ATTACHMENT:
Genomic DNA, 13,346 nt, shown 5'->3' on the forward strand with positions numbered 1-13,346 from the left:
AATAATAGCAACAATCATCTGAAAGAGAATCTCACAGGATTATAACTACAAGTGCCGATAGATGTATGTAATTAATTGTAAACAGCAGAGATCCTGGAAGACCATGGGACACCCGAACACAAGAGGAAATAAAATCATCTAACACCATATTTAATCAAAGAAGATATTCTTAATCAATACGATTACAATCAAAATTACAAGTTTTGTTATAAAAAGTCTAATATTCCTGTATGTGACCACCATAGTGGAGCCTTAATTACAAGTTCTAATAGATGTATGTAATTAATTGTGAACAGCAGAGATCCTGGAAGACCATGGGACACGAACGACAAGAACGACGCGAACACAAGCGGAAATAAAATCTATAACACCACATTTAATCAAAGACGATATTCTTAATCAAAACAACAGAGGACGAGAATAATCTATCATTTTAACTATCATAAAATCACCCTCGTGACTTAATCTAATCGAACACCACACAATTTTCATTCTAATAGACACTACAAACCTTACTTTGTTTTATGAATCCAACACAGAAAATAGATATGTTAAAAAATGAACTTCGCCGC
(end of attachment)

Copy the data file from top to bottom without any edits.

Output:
Genomic DNA, 13,346 nt, shown 5'->3' on the forward strand with positions numbered 1-13,346 from the left:
AATAATAGCAACAATCATCTGAAAGAGAATCTCACAGGATTATAACTACAAGTGCCGATAGATGTATGTAATTAATTGTAAACAGCAGAGATCCTGGAAGACCATGGGACACCCGAACACAAGAGGAAATAAAATCATCTAACACCATATTTAATCAAAGAAGATATTCTTAATCAATACGATTACAATCAAAATTACAAGTTTTGTTATAAAAAGTCTAATATTCCTGTATGTGACCACCATAGTGGAGCCTTAATTACAAGTTCTAATAGATGTATGTAATTAATTGTGAACAGCAGAGATCCTGGAAGACCATGGGACACGAACGACAAGAACGACGCGAACACAAGCGGAAATAAAATCTATAACACCACATTTAATCAAAGACGATATTCTTAATCAAAACAACAGAGGACGAGAATAATCTATCATTTTAACTATCATAAAATCACCCTCGTGACTTAATCTAATCGAACACCACACAATTTTCATTCTAATAGACACTACAAACCTTACTTTGTTTTATGAATCCAACACAGAAAATAGATATGTTAAAAAATGAACTTCGCCGC